The first hour of National Treasure ends with a silent scene from Robbie Coltrane, who plays a fictional veteran television personality accused of rape and sexual assault dating back decades, all of which he vehemently denies. We see him in the shower from the waist up, water pouring over him. He’s overweight, his skins sags, and his body is wracked with sobs as he lifts his chin up slightly and bellows in an anguish we cannot hear. The credits roll and the scene plays backwards, undoing itself. And yet, no matter how much money Coltrane’s Paul Finchley pays or how many people he thinks he can convince of his innocence, this is a Pandora’s Box that cannot be closed again.
For British viewers, the Channel 4 miniseries will be linked to the real-life Operation Yewtree, a police investigation that uncovered and prosecuted systematic sexual abuse perpetrated by a number of now aged UK TV performers. “They think I’m Jimmy-fucking-Savile,” Paul laments, to address the elephant in the room. But for American audiences, who will be able to watch the 4-hour drama on Hulu, the case will more likely bring to mind Bill Cosby.
Though fictionalized, National Treasure often feels like an intimate portrayal of true crimes. Coltrane is perfectly cast as the larger-than-life Finchley, who is beloved for his comedy and charm. But there’s a bitterness to his personality, especially regarding his long-time comedy partner Karl (a nervously jolly Tim McInnerny) who has been knighted and recently received a lifetime achievement award (“You’re ‘anded’ to him,” Finchley’s daughter says to Karl). Still, Coltrane portrays Finchley as a man easy to love, even though flashbacks to his younger self (played by Trystan Gravelle) reveal more of a caustic personality. He has a steely but long-suffering wife, Marie (a powerful performance by Julie Walters, channeling Judi Dench) who forgives him his philandering so long as he is truthful to her. But has he been?
National Treasure is both gorgeously and savagely directed by Marc Munden, who often closely investigates faces betraying thoughts, hesitations, and imperfections. Coltrane is examined the most. Is he guilty? Can we tell just by watching him?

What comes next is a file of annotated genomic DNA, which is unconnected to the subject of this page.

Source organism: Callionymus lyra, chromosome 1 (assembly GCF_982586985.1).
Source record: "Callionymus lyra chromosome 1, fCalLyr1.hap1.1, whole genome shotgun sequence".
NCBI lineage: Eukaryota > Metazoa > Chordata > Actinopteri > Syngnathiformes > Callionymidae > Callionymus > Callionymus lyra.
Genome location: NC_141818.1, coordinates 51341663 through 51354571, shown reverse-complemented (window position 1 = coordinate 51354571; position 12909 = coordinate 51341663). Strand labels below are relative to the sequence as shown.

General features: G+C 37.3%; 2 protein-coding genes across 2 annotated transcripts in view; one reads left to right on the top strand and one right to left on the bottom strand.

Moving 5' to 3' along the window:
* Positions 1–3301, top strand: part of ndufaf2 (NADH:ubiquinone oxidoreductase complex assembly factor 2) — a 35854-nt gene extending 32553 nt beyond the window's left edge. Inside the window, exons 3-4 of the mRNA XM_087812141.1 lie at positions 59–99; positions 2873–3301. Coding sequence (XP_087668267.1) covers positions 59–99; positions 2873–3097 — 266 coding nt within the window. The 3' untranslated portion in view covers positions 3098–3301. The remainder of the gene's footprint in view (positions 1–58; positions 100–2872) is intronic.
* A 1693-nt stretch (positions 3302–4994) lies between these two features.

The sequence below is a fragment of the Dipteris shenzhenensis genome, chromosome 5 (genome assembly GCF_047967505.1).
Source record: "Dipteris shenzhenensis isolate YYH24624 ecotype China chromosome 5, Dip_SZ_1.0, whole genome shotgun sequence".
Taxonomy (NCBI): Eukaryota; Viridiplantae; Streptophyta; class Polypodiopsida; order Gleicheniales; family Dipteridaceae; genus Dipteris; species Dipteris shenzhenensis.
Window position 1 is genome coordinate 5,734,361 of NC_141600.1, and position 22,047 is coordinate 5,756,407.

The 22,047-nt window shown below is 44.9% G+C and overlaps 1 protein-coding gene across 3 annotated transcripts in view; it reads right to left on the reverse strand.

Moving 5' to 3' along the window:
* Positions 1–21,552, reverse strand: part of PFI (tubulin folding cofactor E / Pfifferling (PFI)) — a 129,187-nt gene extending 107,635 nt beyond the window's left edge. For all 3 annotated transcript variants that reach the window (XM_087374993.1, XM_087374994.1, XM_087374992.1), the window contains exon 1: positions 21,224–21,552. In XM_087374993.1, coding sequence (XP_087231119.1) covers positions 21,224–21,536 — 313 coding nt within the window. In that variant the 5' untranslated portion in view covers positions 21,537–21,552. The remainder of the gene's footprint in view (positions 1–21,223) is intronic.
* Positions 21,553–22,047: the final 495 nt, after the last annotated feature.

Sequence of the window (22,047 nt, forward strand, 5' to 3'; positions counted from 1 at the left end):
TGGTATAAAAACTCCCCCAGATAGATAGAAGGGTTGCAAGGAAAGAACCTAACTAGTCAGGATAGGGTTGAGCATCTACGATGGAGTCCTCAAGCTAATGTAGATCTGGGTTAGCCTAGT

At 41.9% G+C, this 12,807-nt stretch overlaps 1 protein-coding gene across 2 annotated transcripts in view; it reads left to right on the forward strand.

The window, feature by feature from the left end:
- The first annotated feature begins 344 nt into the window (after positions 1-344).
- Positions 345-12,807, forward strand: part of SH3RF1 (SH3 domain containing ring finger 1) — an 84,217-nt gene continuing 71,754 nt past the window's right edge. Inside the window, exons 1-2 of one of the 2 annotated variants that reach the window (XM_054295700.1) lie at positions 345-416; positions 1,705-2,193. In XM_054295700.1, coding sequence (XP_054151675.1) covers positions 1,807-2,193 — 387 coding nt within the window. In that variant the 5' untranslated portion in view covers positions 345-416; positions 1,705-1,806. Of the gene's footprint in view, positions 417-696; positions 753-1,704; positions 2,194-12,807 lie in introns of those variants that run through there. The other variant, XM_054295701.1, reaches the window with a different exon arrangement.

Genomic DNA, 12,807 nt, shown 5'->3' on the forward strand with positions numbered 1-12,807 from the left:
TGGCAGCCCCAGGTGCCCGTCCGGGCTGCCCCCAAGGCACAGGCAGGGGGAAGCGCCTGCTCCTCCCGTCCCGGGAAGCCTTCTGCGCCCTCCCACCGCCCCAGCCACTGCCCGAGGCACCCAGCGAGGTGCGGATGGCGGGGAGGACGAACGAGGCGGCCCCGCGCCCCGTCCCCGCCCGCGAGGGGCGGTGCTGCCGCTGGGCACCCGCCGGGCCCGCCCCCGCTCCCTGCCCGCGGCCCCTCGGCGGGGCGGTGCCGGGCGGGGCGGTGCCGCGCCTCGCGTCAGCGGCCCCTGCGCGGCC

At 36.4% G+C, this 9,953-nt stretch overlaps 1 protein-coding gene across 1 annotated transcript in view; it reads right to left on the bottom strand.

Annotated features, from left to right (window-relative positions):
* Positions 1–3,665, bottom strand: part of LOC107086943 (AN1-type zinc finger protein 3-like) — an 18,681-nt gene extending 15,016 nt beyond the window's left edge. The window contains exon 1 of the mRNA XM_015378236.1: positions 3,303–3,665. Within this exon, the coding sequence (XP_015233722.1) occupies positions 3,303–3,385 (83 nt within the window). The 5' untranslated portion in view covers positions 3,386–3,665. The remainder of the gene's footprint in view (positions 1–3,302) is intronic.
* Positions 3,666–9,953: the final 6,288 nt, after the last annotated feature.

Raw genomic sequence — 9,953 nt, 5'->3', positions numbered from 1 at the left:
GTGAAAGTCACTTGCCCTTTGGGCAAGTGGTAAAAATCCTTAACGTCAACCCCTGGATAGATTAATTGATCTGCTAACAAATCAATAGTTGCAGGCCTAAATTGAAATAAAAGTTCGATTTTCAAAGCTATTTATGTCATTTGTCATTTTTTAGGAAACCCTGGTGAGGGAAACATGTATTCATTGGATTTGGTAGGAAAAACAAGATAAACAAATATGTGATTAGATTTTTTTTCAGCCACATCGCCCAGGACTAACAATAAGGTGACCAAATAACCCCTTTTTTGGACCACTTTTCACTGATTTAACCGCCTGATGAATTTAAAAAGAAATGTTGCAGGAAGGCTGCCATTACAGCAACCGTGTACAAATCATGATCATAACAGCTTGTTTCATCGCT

The series also deals with the fallibility of memory, and of choices made to protect ourselves. Finchley’s daughter, Dee (Andrea Riseborough), is a recovering addict with a poor memory, yet she tries hard to dig out the truth. Did her father once sexually abuse her babysitter while she was upstairs? Are the details she is remembering true, or do they hide something else? Or are they changed to protect something she did witness?
Riseborough, like the rest of the exceptional cast, gives an understated performance for material that could have called for something much bigger and more explosive. But her choice is the right one, as she — in a bored yet searching monotone — questions her parents and their choices, both regarding her relationship with them, her struggles, and the case itself.
Yet the most fascinating character is Marie, who keeps her protective layers wrapped tightly around her until she witnesses the testimony of the women, hears the fear in their voices, and can no longer trust her own feelings and memories. Though Finchley has paid for legal council that will tear apart the accusations and give the jury and the country what they desire — absolution for having loved Finchley, declaring that he is not a monster after all — the court verdict is almost beside the point. Marie, the other person who backed up his personal denial, is uncertain, which unmoors everything.
The very talented screenwriter Jack Thorne has created a deeply considered examination of Finchley that gives a voice to his victims as well. By following how the law twists a real experience in order to win an argument, truth be dammed, it’s depressingly real, as are the quiet moments where characters sit in silence, alone, lost in troubled thoughts as birds chirp cheerfully in the background. In many scenes, characters stand in shadow looking out windows or moving through reflections of light that only illuminate them in part — it’s a visual metaphor for how we all choose to hide or reveal certain parts of ourselves, sometimes to ourselves, as a way to preserve a certain image.
Image, as National Treasure shows, is everything, and informs everyone’s actions. Finchley is first held up as a monster because he’s famous and that sells papers, but then the public turns on the women, wanting to believe Finchley is not the person he’s been accused of being. He’s too beloved, his TV shows were so funny, watching things he created is a family tradition — all of these things work for him as he is put on public trial and, later, tried in court. “Whatever else I’m guilty of, I did not do this,” Finchley tells the court and the jurors with sincerity. Viewers eventually see the truth, but it comes at the most devastating possible moment.
There are weights and measures throughout National Treasure: How far did Finchely go? How much is Marie willing to let happen? How much does Dee remember? But there are two things we can know for sure. Finchley used his popularity, influence, and power to get what he wanted when he wanted it. That in and of itself is not a crime, but it can lead to one. Especially when we consider the second truth: that most of us hide more of ourselves than we dare to remember.
Rating: ★★★★ Very good – Devastating, engrossing, chilling
National Treasure will be available on Hulu starting March 1st.